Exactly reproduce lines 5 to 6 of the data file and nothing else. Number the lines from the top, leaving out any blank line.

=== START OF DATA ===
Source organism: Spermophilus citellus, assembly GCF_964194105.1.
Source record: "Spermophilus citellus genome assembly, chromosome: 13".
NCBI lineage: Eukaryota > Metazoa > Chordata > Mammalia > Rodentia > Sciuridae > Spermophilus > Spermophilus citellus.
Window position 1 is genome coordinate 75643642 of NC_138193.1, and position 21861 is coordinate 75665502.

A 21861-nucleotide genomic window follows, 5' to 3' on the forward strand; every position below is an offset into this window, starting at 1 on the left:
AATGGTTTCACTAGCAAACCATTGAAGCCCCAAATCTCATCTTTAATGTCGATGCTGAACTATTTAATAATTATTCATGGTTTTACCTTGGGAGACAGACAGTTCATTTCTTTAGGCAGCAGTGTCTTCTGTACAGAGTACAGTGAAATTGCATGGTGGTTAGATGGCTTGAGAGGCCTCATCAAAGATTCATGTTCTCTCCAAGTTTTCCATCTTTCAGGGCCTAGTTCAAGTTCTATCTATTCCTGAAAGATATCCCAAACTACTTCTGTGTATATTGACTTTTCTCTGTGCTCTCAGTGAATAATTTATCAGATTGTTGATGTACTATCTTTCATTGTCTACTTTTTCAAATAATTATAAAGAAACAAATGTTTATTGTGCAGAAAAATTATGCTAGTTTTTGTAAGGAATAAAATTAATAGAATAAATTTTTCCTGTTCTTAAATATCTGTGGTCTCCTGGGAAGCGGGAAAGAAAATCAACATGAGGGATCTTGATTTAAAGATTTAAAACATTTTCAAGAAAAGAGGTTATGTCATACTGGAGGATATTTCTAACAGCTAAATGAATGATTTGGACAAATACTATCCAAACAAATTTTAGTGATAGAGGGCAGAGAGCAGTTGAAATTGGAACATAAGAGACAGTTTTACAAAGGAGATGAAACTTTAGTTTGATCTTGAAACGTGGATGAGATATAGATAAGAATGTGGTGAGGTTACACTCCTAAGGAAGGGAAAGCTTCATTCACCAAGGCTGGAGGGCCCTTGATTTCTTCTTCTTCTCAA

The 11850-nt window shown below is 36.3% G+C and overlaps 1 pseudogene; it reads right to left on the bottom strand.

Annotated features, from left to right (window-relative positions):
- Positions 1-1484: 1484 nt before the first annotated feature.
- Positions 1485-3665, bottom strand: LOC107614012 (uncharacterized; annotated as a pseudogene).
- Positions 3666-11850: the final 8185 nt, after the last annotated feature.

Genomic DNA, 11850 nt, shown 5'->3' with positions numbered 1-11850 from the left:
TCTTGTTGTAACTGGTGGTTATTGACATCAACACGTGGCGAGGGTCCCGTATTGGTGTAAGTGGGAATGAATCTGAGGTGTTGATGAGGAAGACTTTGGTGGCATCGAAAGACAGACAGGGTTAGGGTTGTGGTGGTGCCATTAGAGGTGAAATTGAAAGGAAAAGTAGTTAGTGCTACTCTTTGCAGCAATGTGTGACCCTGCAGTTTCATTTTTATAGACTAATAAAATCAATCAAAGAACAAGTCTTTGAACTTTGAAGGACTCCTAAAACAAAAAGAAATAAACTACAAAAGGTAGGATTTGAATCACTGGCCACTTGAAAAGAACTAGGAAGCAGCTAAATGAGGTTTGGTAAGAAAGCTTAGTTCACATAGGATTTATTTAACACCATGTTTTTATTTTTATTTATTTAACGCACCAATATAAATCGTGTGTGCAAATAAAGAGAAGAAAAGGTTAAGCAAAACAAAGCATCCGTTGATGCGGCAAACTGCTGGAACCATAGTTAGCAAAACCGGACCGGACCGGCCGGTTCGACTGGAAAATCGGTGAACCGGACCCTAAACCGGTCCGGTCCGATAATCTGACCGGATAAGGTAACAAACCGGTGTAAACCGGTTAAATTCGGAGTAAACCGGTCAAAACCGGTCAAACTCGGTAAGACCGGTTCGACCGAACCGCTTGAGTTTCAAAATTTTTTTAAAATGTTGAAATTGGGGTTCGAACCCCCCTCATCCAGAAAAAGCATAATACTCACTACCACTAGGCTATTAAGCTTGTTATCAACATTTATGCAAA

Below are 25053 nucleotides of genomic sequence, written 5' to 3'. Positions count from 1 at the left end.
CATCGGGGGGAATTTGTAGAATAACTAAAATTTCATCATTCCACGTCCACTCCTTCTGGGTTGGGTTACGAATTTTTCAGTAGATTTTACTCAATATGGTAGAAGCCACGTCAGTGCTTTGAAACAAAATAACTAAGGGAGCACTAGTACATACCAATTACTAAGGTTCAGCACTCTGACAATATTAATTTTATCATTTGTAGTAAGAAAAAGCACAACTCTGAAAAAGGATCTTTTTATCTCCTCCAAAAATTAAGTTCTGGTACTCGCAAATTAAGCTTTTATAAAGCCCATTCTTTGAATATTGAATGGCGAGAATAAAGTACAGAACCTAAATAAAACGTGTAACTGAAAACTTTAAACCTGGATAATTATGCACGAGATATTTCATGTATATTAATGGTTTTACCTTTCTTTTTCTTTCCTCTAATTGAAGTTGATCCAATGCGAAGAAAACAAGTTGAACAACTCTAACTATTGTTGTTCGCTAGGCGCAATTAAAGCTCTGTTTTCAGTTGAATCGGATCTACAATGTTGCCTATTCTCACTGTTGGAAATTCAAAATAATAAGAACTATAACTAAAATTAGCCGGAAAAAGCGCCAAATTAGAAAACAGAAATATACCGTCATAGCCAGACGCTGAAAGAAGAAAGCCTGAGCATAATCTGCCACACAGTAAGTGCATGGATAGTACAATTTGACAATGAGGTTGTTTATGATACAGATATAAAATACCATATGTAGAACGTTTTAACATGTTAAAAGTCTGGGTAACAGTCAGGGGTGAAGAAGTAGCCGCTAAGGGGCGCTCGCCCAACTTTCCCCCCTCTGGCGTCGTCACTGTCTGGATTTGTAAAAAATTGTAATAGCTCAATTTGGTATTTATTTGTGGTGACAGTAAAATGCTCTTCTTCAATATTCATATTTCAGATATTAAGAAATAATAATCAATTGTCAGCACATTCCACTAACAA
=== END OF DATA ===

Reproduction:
A 21861-nucleotide genomic window follows, 5' to 3' on the forward strand; every position below is an offset into this window, starting at 1 on the left:
AATGGTTTCACTAGCAAACCATTGAAGCCCCAAATCTCATCTTTAATGTCGATGCTGAACTATTTAATAATTATTCATGGTTTTACCTTGGGAGACAGACAGTTCATTTCTTTAGGCAGCAGTGTCTTCTGTACAGAGTACAGTGAAATTGCATGGTGGTTAGATGGCTTGAGAGGCCTCATCAAAGATTCATGTTCTCTCCAAGTTTTCCATCTTTCAGGGCCTAGTTCAAGTTCTATCTATTCCTGAAAGATATCCCAAACTACTTCTGTGTATATTGACTTTTCTCTGTGCTCTCAGTGAATAATTTATCAGATTGTTGATGTACTATCTTTCATTGTCTACTTTTTCAAATAATTATAAAGAAACAAATGTTTATTGTGCAGAAAAATTATGCTAGTTTTTGTAAGGAATAAAATTAATAGAATAAATTTTTCCTGTTCTTAAATATCTGTGGTCTCCTGGGAAGCGGGAAAGAAAATCAACATGAGGGATCTTGATTTAAAGATTTAAAACATTTTCAAGAAAAGAGGTTATGTCATACTGGAGGATATTTCTAACAGCTAAATGAATGATTTGGACAAATACTATCCAAACAAATTTTAGTGATAGAGGGCAGAGAGCAGTTGAAATTGGAACATAAGAGACAGTTTTACAAAGGAGATGAAACTTTAGTTTGATCTTGAAACGTGGATGAGATATAGATAAGAATGTGGTGAGGTTACACTCCTAAGGAAGGGAAAGCTTCATTCACCAAGGCTGGAGGGCCCTTGATTTCTTCTTCTTCTCAA